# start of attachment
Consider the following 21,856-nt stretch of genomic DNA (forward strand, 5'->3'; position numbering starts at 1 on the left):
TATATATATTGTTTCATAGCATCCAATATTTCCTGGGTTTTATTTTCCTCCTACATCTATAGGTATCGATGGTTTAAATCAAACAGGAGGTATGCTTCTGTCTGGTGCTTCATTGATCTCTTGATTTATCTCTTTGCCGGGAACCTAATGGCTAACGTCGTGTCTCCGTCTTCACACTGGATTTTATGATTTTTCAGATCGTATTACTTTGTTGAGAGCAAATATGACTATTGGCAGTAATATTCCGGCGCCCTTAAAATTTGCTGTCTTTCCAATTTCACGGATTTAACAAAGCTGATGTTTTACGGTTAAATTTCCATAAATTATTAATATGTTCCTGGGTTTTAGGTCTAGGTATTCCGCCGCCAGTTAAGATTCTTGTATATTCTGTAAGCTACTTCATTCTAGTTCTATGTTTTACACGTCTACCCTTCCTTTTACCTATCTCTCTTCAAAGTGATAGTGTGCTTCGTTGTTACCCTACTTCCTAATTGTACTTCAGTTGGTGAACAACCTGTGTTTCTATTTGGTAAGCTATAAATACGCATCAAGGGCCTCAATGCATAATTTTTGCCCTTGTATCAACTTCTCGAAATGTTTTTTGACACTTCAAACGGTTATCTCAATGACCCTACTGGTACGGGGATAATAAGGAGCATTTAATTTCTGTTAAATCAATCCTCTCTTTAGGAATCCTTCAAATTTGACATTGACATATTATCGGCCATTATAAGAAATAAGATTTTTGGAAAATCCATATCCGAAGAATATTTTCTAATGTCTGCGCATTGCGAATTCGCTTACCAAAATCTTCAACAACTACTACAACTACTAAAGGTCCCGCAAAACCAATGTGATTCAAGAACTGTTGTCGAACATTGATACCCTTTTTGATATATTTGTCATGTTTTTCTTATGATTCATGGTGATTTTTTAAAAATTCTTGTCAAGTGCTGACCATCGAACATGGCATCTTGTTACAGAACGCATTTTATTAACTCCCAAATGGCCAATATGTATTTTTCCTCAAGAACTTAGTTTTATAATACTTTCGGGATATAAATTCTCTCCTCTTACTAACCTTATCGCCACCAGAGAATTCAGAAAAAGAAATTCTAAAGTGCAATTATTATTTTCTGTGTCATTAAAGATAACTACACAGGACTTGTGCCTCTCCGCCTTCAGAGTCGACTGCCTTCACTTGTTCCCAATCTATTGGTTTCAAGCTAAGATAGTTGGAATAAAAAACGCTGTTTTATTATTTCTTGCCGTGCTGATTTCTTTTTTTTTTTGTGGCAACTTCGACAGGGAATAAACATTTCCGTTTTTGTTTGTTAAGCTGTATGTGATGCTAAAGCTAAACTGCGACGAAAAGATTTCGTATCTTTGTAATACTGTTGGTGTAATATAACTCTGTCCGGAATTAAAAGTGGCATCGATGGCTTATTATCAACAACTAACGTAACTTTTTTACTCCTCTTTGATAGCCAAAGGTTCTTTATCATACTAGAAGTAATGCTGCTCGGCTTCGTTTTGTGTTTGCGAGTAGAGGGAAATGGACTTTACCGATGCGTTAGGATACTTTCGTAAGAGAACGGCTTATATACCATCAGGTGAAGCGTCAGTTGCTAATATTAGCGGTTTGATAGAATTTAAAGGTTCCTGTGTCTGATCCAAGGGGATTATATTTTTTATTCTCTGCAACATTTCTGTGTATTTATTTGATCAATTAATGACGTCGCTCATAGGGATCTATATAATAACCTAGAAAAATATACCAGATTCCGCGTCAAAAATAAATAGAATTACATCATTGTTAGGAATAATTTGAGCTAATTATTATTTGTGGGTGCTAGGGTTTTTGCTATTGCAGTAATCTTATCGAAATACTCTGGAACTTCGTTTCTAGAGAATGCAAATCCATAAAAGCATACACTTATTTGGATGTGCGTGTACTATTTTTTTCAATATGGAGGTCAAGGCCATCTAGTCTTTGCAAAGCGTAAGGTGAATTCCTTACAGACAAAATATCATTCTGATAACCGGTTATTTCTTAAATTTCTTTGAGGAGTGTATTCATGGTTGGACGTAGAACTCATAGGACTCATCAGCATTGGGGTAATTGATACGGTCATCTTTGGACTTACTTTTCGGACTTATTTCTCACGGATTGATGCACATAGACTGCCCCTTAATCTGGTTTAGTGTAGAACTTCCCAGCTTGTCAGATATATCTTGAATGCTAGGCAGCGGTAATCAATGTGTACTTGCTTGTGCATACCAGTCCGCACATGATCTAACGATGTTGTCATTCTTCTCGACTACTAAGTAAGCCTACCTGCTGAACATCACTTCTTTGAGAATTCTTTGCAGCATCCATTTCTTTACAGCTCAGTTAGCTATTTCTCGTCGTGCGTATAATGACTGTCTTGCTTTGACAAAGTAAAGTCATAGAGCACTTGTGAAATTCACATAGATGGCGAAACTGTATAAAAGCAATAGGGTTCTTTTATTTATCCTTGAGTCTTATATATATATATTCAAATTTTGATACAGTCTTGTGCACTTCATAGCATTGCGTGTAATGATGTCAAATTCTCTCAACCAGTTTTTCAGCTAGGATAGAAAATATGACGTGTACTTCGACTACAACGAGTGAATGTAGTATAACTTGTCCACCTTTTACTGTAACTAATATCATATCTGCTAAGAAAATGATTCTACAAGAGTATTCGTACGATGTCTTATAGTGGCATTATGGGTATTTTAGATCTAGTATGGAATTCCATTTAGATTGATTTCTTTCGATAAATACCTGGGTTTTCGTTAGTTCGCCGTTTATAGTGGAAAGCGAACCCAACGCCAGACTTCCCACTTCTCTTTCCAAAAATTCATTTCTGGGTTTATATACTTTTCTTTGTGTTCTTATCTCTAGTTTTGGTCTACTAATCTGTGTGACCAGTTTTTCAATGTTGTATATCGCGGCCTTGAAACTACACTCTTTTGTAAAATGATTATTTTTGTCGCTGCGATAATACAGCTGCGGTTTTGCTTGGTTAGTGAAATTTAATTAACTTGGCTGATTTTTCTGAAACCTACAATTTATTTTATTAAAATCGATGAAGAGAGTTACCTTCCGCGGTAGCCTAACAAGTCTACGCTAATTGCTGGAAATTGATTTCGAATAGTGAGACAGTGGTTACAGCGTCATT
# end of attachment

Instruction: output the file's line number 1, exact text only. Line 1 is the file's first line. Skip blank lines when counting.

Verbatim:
Consider the following 21,856-nt stretch of genomic DNA (forward strand, 5'->3'; position numbering starts at 1 on the left):